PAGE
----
We have all seen the chart of a prehistorical ape slowly evolving more and more into the straight-walking homo sapiens that we know of today.
The first sign of human life can be traced back to as far as 6-7 million years ago and by examining the amount of stress that was put on both the knees and the hip-flexors, it is safe to determine in which phase the humans started to walk straight.
The early human did not need to rely on walking straight because of the lack of need to go on long trips and walks.
It was more important for them to focus on the flexibility that helped them get around in narrow and diverse habitats.
The humans back then combined both the apelike and humanlike ways of moving until it was no longer viable to only rely on the flexibility aspect and the focus on being able to go through with longer transports due to climate changes started to take over.
The environments changed and the ability of the early humans to free up their hands to carry foods, tools and babies put a higher pressure on the need to walk straight. It also gave the early humans the advantage to appear larger and more intimidating.
A more obvious advantage of walking straight and on two legs was an increase in movement speed during hunts and whatnot.
Even though it was a long time ago since we started to walk up straight and on two legs, the side effects still haunt the modern human. Back pain and other types of skeletal problems are now, more than ever, an occurring thing in the modern society.
Distributing all our weight on just two limbs can have painful consequences, like lower back pain, slipped disks, arthritis in hips and knees, and collapsed foot arches.
Also our bodies are not fully adapted to the stress we expose our backs to, our non-active lifestyles and its consequences is a great example to why we’re experiencing different kinds of pain that haven’t been around that long, for example, the overwhelming number of people that deal with back pain as a desk worker, using tools like inversion tables to stretch out the body and the high demand for back treatment.
The Cultural Aspect
As we progressed, we started to rely on cultural aspects and technology to respond to different kinds of environmental stress. We no longer have to rely on thick skin or fur to keep ourselves warm anymore.
We can just put on some warm clothes and turn up the heat (and when the human learned to build a fire, the need of having a responsive body also decreased).
If we compare the homo sapiens to the Neanderthals, Neanderthals adapted more with their bodies, but modern humans used to culture and technology – such as bone needles to tailor clothing.
The genetic aspects of adaption are an extremely slow process that happens through generations of natural selection. This is a genetic response of complex variations that are easier to understand than to explain.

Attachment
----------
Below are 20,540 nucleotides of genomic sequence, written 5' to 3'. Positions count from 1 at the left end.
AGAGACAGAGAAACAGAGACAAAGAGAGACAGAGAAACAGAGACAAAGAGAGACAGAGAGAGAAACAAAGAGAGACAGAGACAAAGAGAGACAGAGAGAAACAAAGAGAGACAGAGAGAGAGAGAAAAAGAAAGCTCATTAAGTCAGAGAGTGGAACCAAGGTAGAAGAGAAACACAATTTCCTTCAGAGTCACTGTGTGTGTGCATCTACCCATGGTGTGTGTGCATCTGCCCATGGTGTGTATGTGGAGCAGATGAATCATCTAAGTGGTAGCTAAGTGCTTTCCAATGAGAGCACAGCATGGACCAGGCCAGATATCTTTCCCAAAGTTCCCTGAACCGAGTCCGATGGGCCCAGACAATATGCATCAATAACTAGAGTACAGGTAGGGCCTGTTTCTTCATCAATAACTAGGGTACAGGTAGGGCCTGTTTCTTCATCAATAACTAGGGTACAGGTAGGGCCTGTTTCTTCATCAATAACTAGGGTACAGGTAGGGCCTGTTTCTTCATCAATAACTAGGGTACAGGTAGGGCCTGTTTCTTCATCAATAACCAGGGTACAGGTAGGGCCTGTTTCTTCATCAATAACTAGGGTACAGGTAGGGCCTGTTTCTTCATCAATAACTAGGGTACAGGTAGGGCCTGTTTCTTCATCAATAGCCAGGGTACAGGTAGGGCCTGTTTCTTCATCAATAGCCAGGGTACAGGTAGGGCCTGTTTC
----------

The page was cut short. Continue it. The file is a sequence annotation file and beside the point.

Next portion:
The result can, for example, be variations in body forms, physiology or skin color, that can be an adaption of a climate change or need for certain abilities as well as a significant degree of environmental conditioning.
There also seem to be a relationship between climate and body size. Populations that inhabit hot climates tend to be very linear in build, and human populations in cold climates tend to be heavier and stockier.
Of course, this is just one of many variables such as the cultural assets of food and good climates for propagation. So, it’s safer to assume that there is a mixture of cultural, physiological and genetic factors at work here.
Evolution is Still Happening and Our Bodies are Still Adapting to Modern Times
Even though it’s not technically wrong to think that evolution took place a long time ago, evolution is still very much at large. In fact, humans are evolving much faster than we have ever done before.
We have sped up our adaption to the modern culture by over 100 times, and It doesn’t seem to slow down.
For every time we create more mutations in our genes, the more role does the natural selection play from those mutations.
As we grow stronger in our knowledge about how the evolution works, a stronger mind-body connection arises that erases the line between physical and mental pain, which can be a big contributing factor to why our bodies evolve so much faster now than before
For example, we don’t have to rely on big jaws to chew through tough food, or sharp teeth to be able to tear apart hard-chewing meat.
What we do need is the ability to have a steady grip on the cutleries and be able to quickly adapt to technological changes that continuously happens in our ever-evolving society.
Like for example the wisdom teeth and the appendix. Today, we have utensils to cut our food. Our meals are softer and easier to chew, and since our jaws grow smaller, there just isn’t room for the wisdom teeth anymore.
Like the appendix, wisdom teeth have become vestigial organs. Around 35 percent of the population is born without wisdom teeth, and some say they will disappear altogether.